There are three reasons why Barcelona is favored to keep its Spanish league title. They are as concise as they are convincing: Lionel Messi, Andres Iniesta and Neymar.

Known for its passing, Barcelona can now field three of soccer's most confounding and creative dribblers in the same starting 11 after Neymar joined the champions this offseason for $76 million, the eighth most expensive transfer in history.

Looks perfect on paper. So what could go wrong?

The soft-spoken Iniesta has always been happy to relinquish the leading role to Messi. But will Neymar, the bright and shining star of Brazil, be able to do likewise after being idolized as the next coming of Pele at Santos?

The 21-year-old Neymar insisted repeatedly the day of his introduction that he had "come to add my part so that Lionel Messi continues to be the best player in the world."

Weeks later, after his first game in Barcelona's burgundy and blue, he repeated his mantra of being happy in a secondary role.

"(Messi) is a marvelous person. We talk every day. There won't be any problems," Neymar said. "The atmosphere on the team is better than I even hoped for. I knew that they were good, but when I arrived here I realized they were much better than I had thought."

"I'm fulfilling a dream of my childhood by playing beside Messi, Xavi (Hernandez), Iniesta, (Carles) Puyol," he added. "I'm trying to adapt as quickly as I can."

Yet Neymar, who Pele said could surpass the almighty Messi one day, will have to learn Barcelona's style, which until now has let only Messi and Iniesta freelance one-on-one against backpedaling defenders.

And if Neymar does stay true to his word, Messi will still need to share enough of the ball — and shots — with Neymar to let him reach his full potential.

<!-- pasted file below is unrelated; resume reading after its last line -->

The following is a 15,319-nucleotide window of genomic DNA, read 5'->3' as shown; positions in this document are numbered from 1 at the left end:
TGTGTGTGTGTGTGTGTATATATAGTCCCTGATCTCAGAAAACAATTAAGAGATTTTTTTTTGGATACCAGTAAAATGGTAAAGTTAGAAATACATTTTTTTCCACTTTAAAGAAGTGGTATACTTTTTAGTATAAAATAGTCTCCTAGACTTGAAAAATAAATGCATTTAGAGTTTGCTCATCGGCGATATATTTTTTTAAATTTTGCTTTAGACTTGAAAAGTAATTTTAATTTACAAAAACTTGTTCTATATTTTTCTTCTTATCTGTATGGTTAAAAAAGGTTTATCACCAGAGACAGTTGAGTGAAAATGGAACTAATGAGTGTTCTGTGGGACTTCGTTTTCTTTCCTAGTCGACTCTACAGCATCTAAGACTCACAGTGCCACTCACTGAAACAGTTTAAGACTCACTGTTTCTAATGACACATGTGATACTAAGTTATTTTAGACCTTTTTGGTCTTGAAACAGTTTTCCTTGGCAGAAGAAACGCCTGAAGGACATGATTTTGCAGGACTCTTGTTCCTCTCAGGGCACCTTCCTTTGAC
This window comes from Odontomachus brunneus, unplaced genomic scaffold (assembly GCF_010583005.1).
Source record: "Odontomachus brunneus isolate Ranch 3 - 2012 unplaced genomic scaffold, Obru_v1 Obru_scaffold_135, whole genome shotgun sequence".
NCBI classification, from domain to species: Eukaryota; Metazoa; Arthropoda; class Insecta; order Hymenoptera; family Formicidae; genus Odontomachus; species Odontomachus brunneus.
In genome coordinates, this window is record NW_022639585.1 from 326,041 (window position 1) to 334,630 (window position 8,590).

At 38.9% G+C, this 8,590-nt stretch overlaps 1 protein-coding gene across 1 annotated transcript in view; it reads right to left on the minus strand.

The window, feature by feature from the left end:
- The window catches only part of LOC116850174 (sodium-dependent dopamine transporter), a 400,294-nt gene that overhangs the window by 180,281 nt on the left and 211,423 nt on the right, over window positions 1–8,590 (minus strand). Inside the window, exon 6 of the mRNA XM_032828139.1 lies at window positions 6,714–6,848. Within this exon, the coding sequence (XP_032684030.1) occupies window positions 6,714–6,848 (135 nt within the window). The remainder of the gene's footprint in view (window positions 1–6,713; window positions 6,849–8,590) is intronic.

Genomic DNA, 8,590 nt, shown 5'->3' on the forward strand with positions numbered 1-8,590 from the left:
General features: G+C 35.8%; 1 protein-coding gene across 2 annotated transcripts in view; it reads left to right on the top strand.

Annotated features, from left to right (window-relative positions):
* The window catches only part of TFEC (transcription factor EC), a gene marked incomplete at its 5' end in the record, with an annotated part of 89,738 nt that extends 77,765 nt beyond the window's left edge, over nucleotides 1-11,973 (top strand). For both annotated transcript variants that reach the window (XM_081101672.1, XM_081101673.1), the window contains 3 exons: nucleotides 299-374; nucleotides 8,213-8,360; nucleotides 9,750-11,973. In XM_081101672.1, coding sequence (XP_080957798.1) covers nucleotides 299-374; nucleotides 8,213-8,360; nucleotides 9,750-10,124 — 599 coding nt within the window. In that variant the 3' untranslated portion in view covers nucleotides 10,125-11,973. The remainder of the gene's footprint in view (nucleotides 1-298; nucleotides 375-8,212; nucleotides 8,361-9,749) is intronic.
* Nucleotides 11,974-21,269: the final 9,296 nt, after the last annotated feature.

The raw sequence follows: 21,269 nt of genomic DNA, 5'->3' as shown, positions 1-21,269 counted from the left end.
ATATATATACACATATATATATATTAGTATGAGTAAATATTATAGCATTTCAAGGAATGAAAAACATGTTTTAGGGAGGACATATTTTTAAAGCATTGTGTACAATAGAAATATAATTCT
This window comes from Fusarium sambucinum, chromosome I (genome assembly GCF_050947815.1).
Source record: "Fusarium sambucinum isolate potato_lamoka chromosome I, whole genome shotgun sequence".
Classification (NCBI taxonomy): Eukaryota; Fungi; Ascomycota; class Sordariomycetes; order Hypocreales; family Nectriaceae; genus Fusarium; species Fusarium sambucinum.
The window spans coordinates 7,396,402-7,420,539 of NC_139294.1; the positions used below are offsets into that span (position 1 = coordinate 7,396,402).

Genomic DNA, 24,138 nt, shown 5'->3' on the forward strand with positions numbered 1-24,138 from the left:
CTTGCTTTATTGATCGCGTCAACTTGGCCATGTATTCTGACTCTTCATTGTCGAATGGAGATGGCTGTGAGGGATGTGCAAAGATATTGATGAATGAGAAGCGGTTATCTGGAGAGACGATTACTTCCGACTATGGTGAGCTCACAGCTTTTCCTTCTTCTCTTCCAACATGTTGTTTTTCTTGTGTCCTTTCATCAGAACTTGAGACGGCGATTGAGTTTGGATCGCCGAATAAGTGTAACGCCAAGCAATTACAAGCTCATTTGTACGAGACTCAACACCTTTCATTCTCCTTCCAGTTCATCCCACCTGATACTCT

Messi is the engine of the Barcelona juggernaut that won 14 of 19 possible titles under Pep Guardiola from 2008-12 and then tied a Spanish-league record of 100 points en route to the title last season under Tito Vilanova.

Messi turned 26 in June and already is Barcelona's all-time goal scorer. Last season, he scored 46 goals in the league and was well on pace to break his own record of 50 goals from the previous campaign when he injured his right hamstring.

The four-time world player of the year has outlasted a list of strike partners including Samuel Eto'o, Zlatan Ibrahimovic and now David Villa, with whom he openly argued on the field before the Spain striker was sold this summer to Atletico Madrid.

Neymar, however, is different.

For the first time since Messi became its centerpiece, Barcelona has brought in a player who could represent its future in a distant post-Messi era.

For that reason, the two standouts will need to understand one another. Otherwise, it could be a real problem for Barcelona after it invested major money in bringing the two together with Iniesta, Xavi and Cesc Fabregas.

The task of making sure the two stars — one firmly established as among the best in history, the other striving to join him — get along will ultimately fall to new coach Gerardo Martino. The Argentine replaced Vilanova after Guardiola's former assistant unexpectedly stepped down in late July to focus on treatment for his recurrent throat cancer.

"I can't imagine (Messi and Neymar) not being able to play together," Martino said at his presentation. "And if they can't play together it won't be their fault but rather a defect of the coach."

The bottom line: If Martino can keep Messi and Neymar happy — and that means piling up impressive goal numbers — then the rest of the league should beware.